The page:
El Greco, Dominikos Theotokopoulos (Candia, 1541 – Toledo, 1614), Healing of the blind man, around 1570, oil on poplar wood, cm 65.5 x 84, Dresden, Gemäldegalerie
“Jesus went throughout Galilee, teaching in their synagogues, proclaiming the good news of the kingdom, and healing every disease and sickness among the people” (Matthew 4:23).
The Evangelist Matthew tells us what the announcement of the Kingdom was about for Jesus: preaching, teaching and healing.
The painting by the great Spanish artist represents a significant moment in Jesus' public life. Whether it is the Jericho episode narrated in the gospel of Mark (10:46-52) or whether is - most probably - the healing recounted by John in Chapter 9 of his Gospel, which occurred in Jerusalem, we are faced with a great miracle, which raises interest and great echo among those who followed Jesus' actions.
Certainly, the miracle results in amazement and discussion, as evidenced by the gestures and expressions of the group on the right. There are young and old people, all wrapped in flamboyant, elegant garments. They are so many and they are nervous, yet the only one who seems interested in what they are doing is the dog in the foreground at the centre of the painting.
We too are not too interested in the group on the right, because our gaze is captured by the gesture of Jesus, on the left, towards the blind man who stopped him along the way. On his knees in front of him, the young man has left his poor belongings aside and is asking Jesus to heal him. He still cannot see him, but his hand holds firm the left hand of Jesus. And Jesus, with his right-hand fingers, is touching the lifeless eyes of the blind man.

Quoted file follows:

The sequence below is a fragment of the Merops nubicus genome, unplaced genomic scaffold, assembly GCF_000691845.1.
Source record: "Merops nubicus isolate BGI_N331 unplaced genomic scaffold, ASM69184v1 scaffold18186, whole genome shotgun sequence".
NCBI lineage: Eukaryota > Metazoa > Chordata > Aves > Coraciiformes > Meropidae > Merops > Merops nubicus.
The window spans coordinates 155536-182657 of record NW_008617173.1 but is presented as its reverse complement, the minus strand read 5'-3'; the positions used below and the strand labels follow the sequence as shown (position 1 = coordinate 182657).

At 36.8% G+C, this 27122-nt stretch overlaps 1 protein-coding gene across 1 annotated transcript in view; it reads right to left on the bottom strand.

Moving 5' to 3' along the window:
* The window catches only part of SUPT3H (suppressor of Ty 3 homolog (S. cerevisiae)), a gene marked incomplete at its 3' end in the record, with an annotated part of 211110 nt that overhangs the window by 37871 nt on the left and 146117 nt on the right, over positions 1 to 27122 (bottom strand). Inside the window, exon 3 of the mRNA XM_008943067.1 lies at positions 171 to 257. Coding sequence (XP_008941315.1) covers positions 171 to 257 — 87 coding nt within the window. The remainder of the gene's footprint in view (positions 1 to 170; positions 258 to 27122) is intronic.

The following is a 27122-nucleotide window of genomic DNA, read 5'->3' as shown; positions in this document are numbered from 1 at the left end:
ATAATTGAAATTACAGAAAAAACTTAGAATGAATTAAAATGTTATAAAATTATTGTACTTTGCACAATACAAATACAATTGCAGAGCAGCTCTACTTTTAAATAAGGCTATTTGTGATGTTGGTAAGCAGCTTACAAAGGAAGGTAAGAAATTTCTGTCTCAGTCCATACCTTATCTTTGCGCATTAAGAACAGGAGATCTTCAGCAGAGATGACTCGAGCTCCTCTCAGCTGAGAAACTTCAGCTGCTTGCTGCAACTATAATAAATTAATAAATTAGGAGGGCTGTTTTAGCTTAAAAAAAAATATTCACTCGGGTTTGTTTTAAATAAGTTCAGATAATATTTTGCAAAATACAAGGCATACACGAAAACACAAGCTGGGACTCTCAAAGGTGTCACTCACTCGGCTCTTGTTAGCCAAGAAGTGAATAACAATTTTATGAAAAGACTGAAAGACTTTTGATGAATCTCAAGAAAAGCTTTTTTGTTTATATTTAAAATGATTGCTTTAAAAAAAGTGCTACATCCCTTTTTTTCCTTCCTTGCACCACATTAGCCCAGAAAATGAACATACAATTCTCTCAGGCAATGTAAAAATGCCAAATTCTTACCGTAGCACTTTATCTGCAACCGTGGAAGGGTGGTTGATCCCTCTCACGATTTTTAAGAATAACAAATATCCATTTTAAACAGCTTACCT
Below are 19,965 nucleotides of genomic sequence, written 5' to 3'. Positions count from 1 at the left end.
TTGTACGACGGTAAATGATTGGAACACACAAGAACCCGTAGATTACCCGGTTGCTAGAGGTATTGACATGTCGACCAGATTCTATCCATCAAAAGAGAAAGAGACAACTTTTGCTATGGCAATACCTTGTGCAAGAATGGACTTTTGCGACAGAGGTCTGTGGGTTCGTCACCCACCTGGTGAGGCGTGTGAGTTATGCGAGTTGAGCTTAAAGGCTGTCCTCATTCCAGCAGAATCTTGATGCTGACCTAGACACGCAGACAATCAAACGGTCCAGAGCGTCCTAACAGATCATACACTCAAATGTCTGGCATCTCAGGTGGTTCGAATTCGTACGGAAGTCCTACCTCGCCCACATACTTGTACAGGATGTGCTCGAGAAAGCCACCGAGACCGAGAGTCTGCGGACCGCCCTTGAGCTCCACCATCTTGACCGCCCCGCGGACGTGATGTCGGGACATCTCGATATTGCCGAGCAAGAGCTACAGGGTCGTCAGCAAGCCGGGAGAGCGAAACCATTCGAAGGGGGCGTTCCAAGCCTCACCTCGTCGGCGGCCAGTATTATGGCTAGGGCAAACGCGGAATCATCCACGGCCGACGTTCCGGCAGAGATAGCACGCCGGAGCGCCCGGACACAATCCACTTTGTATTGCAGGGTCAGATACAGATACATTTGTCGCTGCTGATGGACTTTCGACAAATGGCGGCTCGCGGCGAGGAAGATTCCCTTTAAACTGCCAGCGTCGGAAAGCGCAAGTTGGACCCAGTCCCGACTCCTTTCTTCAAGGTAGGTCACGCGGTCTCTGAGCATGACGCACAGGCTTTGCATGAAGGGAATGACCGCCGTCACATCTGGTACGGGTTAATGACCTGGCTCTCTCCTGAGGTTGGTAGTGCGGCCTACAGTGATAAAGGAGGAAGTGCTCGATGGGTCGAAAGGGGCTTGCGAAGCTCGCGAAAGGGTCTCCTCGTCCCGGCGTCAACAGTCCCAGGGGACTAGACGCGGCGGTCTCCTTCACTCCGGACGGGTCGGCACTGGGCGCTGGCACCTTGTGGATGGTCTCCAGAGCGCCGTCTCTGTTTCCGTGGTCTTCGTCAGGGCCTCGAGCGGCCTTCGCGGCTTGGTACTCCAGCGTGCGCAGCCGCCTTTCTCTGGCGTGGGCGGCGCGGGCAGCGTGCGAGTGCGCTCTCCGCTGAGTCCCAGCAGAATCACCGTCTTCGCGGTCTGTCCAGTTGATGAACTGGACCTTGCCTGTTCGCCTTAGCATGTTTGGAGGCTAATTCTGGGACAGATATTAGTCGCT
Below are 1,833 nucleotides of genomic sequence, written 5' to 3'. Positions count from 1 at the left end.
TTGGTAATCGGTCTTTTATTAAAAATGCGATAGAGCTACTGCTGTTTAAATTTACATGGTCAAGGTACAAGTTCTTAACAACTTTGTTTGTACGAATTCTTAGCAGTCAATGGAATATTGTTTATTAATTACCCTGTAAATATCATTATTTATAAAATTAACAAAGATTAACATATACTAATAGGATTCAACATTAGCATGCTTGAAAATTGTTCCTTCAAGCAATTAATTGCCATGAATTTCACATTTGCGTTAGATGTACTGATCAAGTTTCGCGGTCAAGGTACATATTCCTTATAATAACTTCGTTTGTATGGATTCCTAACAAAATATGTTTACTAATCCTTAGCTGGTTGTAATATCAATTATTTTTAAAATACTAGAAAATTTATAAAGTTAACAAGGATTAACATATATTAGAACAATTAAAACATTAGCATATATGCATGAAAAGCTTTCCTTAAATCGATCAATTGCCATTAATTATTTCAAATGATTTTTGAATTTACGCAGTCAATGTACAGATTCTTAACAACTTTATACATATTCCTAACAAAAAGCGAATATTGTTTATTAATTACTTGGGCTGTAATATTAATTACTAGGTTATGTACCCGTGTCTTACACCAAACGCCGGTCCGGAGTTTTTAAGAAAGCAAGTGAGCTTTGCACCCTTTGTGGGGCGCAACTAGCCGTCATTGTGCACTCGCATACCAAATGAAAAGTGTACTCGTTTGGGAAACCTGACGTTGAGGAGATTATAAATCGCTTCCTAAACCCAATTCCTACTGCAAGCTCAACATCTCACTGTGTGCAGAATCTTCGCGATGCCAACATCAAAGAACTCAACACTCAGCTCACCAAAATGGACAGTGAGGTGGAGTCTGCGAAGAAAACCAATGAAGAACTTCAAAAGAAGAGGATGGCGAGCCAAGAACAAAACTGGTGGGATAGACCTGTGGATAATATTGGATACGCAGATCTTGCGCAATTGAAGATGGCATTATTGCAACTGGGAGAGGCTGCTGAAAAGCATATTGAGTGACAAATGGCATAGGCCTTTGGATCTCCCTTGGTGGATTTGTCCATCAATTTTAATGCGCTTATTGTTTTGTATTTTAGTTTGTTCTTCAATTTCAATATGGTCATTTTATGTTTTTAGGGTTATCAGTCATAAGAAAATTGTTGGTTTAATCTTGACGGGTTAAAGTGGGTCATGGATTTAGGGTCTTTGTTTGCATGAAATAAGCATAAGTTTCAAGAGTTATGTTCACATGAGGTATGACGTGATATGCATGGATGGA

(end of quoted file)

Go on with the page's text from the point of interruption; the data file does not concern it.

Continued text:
We know the outcome. In John's very beautiful and touching account is the testimony of the blind man to the Jews: “Nobody has ever heard of opening the eyes of a man born blind. If this man were not from God, he could do nothing” (John, 9:32-33).
But finally, coming back to meet (and this time also to see) Jesus, here is his profession of faith: “Jesus heard that they had thrown him out, and when he found him, he said, ‘Do you believe in the Son of Man?’. ‘Who is he, sir?’ the man asked. ‘Tell me so that I may believe in him.’ Jesus said, ‘You have now seen him; in fact, he is the one speaking with you.’ Then the man said, ‘Lord, I believe,’ and he worshiped him” (John 9:35-38).
Looking at the beautiful painting by El Greco, we too, like the blind man, want to repeat our profession of faith in Jesus: “Lord, I believe”!